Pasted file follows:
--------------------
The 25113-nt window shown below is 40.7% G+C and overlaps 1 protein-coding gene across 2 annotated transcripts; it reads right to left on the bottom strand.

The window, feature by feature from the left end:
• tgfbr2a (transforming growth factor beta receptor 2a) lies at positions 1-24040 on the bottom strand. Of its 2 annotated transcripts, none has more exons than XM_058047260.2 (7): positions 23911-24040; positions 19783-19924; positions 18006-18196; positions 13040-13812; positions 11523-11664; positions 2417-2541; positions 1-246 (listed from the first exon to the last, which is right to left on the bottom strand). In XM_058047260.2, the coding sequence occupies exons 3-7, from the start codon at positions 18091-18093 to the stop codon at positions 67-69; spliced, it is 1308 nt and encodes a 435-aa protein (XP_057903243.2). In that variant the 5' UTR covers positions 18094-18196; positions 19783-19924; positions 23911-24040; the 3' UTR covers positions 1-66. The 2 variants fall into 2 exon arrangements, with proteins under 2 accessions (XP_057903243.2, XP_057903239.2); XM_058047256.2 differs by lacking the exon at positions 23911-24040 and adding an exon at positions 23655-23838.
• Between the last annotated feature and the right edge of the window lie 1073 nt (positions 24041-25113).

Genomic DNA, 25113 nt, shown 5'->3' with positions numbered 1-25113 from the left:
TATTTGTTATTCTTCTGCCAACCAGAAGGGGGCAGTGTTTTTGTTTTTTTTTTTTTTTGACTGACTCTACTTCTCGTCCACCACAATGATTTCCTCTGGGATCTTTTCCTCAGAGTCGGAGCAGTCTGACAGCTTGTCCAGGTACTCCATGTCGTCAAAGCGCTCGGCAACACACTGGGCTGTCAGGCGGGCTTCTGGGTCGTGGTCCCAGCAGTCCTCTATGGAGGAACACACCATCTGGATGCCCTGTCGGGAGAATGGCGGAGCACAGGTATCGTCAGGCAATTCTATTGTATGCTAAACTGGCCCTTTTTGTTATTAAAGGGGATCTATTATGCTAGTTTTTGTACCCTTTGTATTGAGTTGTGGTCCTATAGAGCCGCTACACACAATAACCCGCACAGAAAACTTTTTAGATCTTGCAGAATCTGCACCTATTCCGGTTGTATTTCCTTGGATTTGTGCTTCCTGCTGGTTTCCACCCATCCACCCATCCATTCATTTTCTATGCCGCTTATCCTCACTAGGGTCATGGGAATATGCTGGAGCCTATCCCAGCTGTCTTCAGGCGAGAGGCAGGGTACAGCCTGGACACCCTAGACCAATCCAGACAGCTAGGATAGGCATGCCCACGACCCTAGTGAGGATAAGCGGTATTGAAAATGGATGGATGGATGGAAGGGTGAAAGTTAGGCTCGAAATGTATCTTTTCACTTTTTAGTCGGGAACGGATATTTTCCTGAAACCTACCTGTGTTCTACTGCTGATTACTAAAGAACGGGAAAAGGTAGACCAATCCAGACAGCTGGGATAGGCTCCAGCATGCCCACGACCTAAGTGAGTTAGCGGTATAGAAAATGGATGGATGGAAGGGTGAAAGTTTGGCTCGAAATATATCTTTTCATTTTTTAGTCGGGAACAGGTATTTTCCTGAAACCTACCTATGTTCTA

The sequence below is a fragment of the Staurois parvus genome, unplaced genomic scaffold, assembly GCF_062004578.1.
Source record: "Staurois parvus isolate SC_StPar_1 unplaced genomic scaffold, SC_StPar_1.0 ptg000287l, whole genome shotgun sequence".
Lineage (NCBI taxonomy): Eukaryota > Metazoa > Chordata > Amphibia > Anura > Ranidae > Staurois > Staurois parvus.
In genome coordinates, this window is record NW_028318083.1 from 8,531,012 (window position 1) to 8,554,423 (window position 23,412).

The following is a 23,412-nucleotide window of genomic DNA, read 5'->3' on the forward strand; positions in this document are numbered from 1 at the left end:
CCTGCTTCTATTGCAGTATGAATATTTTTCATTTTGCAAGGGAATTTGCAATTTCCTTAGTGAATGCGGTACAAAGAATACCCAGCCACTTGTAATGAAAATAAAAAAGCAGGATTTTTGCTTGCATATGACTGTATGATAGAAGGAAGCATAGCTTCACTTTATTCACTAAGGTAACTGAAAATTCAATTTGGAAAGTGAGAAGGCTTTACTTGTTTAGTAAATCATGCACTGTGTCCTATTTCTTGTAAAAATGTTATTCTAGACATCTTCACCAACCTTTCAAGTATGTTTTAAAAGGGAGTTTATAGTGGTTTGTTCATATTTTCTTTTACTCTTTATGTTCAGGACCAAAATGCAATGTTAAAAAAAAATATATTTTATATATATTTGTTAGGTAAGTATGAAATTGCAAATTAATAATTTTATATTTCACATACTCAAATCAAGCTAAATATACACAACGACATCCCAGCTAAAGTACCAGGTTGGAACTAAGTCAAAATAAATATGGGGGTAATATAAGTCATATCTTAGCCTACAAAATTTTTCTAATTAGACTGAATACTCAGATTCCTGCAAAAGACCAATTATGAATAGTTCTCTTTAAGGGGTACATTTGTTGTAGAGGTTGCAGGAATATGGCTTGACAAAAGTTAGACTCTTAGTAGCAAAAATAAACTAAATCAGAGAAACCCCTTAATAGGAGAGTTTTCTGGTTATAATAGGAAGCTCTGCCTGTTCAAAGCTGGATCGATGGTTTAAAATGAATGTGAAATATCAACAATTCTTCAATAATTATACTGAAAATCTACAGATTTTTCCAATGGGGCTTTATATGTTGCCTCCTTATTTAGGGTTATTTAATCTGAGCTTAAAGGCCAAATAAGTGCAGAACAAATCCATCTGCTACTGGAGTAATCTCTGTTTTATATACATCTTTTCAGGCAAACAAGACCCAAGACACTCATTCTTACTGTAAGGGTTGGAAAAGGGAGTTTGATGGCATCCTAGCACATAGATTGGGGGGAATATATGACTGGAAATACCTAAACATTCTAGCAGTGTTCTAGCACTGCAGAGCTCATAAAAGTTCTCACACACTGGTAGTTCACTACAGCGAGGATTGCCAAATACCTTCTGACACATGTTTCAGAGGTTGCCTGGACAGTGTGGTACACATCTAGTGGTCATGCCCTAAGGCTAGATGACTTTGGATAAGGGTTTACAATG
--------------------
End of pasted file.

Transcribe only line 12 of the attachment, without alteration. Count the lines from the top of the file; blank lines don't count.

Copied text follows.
CCTGCTTCTATTGCAGTATGAATATTTTTCATTTTGCAAGGGAATTTGCAATTTCCTTAGTGAATGCGGTACAAAGAATACCCAGCCACTTGTAATGAAAATAAAAAAGCAGGATTTTTGCTTGCATATGACTGTATGATAGAAGGAAGCATAGCTTCACTTTATTCACTAAGGTAACTGAAAATTCAATTTGGAAAGTGAGAAGGCTTTACTTGTTTAGTAAATCATGCACTGTGTCCTATTTCTTGTAAAAATGTTATTCTAGACATCTTCACCAACCTTTCAAGTATGTTTTAAAAGGGAGTTTATAGTGGTTTGTTCATATTTTCTTTTACTCTTTATGTTCAGGACCAAAATGCAATGTTAAAAAAAAATATATTTTATATATATTTGTTAGGTAAGTATGAAATTGCAAATTAATAATTTTATATTTCACATACTCAAATCAAGCTAAATATACACAACGACATCCCAGCTAAAGTACCAGGTTGGAACTAAGTCAAAATAAATATGGGGGTAATATAAGTCATATCTTAGCCTACAAAATTTTTCTAATTAGACTGAATACTCAGATTCCTGCAAAAGACCAATTATGAATAGTTCTCTTTAAGGGGTACATTTGTTGTAGAGGTTGCAGGAATATGGCTTGACAAAAGTTAGACTCTTAGTAGCAAAAATAAACTAAATCAGAGAAACCCCTTAATAGGAGAGTTTTCTGGTTATAATAGGAAGCTCTGCCTGTTCAAAGCTGGATCGATGGTTTAAAATGAATGTGAAATATCAACAATTCTTCAATAATTATACTGAAAATCTACAGATTTTTCCAATGGGGCTTTATATGTTGCCTCCTTATTTAGGGTTATTTAATCTGAGCTTAAAGGCCAAATAAGTGCAGAACAAATCCATCTGCTACTGGAGTAATCTCTGTTTTATATACATCTTTTCAGGCAAACAAGACCCAAGACACTCATTCTTACTGTAAGGGTTGGAAAAGGGAGTTTGATGGCATCCTAGCACATAGATTGGGGGGAATATATGACTGGAAATACCTAAACATTCTAGCAGTGTTCTAGCACTGCAGAGCTCATAAAAGTTCTCACACACTGGTAGTTCACTACAGCGAGGATTGCCAAATACCTTCTGACACATGTTTCAGAGGTTGCCTGGACAGTGTGGTACACATCTAGTGGTCATGCCCTAAGGCTAGATGACTTTGGATAAGGGTTTACAATG